© EFG 2019.  All other trademarks and copyrights acknowledged as property of their owner(s).                                                 Honorary Secretary jean@e-f-g.co.uk

Progressive Retinal Atrophy

 

Unfortunately around 25 years or so ago it was discovered the Glen of Imaal Terrier suffers from an hereditary eye disease called Progressive Retinal Atrophy. The breed worldwide pulled together to combat this & the two research projects,  Optigen in the United States and Bochum in Germany, arrived at the self same discovery within weeks of each other!

DEFINITION OF PRA

~ Progressive a slowly developing disease process ~ the affected dog will gradually lose its sight and will usually adjust to its handicap

Generalised progressive retinal atrophy (GPRA or PRA) was first recognised in the Glen of Imaal Terrier in the mid 1990’s.  This condition causes gradual loss of vision.  To develop PRA, an affected Glen has to have inherited two copies of the disease gene … one from each parent.  Up until recently, the only way to diagnose PRA in the Glen was by eye testing.  Glen PRA is late onset, with some affected Glens not showing any clinical signs of disease (by eye examination) until seven years old and older … in many cases after breeding duties were completed.  This made it almost impossible to “breed out” PRA from the Glen gene pool.

In 2010, the gene that causes Glen PRA was identified.  The Glen is the only breed with this particular variant of PRA … cone-rod dystrophy 3 (crd3).  The development of a DNA test means that we need never again breed a Glen that is at risk of developing crd3; and we can work towards eliminating crd3 from our gene pool.  As long as breeders have at least one DNA-tested or hereditary Clear parent in a pairing, the puppies will not develop crd3.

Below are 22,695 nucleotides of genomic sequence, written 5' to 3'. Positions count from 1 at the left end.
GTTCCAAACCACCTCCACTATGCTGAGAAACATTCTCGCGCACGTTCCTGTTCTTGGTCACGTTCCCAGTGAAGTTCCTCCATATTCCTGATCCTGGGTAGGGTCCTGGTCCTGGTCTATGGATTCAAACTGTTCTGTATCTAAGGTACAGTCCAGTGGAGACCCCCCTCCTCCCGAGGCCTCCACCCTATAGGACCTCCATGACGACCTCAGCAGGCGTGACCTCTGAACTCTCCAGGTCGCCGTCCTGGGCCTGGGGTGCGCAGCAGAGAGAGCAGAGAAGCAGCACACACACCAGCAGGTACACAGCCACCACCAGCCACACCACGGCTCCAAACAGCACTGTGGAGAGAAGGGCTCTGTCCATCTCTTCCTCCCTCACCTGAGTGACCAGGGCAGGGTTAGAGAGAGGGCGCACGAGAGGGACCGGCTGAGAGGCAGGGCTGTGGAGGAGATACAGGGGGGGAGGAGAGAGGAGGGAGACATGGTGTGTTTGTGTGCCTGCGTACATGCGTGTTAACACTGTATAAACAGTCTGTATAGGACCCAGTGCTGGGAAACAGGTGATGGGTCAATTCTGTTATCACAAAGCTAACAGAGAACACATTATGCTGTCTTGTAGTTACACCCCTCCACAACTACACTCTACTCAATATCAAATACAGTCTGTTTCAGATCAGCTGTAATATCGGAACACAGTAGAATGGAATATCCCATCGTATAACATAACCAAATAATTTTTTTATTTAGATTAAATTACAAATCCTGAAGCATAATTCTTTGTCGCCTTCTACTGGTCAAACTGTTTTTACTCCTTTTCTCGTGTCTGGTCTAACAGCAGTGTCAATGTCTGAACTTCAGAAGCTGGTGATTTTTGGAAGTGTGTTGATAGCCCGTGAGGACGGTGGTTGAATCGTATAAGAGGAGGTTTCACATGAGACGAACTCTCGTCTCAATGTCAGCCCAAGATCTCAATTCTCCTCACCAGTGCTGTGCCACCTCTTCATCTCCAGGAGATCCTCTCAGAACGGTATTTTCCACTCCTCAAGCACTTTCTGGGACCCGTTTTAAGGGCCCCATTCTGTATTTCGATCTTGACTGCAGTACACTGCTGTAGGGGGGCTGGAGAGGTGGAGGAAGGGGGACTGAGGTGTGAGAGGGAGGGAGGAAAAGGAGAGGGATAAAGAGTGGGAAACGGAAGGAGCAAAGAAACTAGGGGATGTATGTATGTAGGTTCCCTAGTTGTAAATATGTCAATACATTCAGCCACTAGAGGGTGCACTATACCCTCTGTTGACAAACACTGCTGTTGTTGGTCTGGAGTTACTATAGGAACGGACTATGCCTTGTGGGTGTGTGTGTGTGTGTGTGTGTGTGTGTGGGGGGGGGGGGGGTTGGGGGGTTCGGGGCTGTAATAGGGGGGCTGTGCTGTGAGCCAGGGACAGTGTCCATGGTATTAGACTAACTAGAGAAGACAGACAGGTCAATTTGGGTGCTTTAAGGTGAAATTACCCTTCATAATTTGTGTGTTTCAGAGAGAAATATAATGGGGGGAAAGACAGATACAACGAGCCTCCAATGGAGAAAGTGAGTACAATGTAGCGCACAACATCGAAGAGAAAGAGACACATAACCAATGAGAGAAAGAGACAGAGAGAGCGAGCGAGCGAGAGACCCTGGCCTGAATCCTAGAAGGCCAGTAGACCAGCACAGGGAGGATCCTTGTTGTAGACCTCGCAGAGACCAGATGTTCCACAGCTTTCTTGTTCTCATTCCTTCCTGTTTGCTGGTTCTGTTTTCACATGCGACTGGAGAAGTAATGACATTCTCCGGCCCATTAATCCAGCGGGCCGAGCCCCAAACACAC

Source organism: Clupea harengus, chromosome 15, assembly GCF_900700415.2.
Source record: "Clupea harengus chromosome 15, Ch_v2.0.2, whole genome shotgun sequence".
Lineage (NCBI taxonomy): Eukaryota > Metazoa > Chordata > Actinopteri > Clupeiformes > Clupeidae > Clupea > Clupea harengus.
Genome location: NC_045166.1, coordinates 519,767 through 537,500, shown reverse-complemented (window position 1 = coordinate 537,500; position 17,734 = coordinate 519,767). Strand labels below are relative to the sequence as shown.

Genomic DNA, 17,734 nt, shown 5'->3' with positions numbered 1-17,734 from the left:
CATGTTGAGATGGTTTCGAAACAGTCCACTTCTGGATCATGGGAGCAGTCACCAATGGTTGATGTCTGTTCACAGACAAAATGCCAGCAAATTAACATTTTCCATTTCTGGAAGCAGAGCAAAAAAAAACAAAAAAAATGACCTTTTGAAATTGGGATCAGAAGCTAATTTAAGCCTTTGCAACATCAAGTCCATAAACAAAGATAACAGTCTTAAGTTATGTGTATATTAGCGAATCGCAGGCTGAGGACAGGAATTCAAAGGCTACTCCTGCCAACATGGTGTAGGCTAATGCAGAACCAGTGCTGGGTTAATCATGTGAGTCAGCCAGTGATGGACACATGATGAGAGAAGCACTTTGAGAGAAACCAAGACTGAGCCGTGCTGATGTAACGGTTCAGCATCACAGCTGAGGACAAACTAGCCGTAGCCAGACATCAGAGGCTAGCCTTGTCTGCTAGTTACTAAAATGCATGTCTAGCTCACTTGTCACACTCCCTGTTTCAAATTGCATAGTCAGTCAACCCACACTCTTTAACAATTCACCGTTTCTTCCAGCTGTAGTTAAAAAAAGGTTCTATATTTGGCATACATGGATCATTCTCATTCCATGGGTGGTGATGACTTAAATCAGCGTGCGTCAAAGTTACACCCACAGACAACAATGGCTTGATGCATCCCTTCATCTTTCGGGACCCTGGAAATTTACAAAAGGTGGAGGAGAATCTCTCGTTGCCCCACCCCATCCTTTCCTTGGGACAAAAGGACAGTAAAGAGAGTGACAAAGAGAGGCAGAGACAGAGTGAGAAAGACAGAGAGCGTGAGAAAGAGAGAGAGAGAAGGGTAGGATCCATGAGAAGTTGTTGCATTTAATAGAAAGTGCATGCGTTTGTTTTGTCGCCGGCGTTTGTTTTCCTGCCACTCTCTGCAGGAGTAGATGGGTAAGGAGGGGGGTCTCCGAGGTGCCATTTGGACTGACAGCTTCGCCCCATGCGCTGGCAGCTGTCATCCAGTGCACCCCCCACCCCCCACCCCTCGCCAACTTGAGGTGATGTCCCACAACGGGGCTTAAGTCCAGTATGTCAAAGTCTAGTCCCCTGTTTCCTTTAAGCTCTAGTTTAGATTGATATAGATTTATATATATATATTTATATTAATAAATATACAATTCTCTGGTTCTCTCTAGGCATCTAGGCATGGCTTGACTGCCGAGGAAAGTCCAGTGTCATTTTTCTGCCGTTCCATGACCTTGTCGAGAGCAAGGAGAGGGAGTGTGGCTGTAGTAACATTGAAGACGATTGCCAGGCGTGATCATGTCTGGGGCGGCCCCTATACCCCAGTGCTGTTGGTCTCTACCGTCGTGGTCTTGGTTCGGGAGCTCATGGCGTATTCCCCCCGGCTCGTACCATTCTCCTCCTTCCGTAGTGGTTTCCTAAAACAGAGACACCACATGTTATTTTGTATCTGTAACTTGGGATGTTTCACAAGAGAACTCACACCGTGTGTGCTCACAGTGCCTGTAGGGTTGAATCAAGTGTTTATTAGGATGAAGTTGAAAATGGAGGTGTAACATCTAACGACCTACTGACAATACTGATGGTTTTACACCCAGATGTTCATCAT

At least one of a breeding pair must DNA tested Clear for crd3 or be Hereditary Clear (where both parents are known to be Clear):

 

  • Clear x Clear (safe) mating
    All puppies will be Hereditary Clear and do not need to be DNA tested

  • Clear x Carrier (safe) mating
    Puppies will be either Clear or Carrier status
    These Glens are not at risk of developing crd3 but must be DNA tested if they are to be bred from

  • Clear x Affected (safe) mating
    All puppies will be Carrier status
    These Glens should only be mated to a Clear individual

  • It is not necessary for all Glens to be DNA tested for GPRA-crd3 but any Glen that is to be used for breeding must be DNA tested, (unless it is already known to be Hereditary Clear).

How Do I Arrange A crd3 Test For My Glen?

  • ALL Glen owners are encouraged to have their dogs eye tested at regular intervals throughout their lives:

 

Professor Bedford, a veterinary eye specialist and patron of the Glen of Imaal Terrier Association (UK) writes on GOITA’s Glen Health page, “As a breed you have already developed the discipline of eye examination and you should continue to be certain that another problem does not become entrenched within the breed …… Eye examination is essential to ensure that our delightful breed remains free from other potential ocular [eye] disease.”

  • Both parents to have an up-to-date eye test certificate at time of mating i.e. within the twelve months prior to mating

  • Ideally, breeding stock to have regular eye tests, if practicable, throughout their lives – at least every 24 months until the age of 10 years

Eye test results can be found for individual Glens on the Kennel Club website. (DNA results for CRD 3 are also listed)

Eye Testing clinics are run twice a year by the EFG. These are open to all breeds-not just Glen of Imaal Terriers-and information about them can be found on the events page of this website.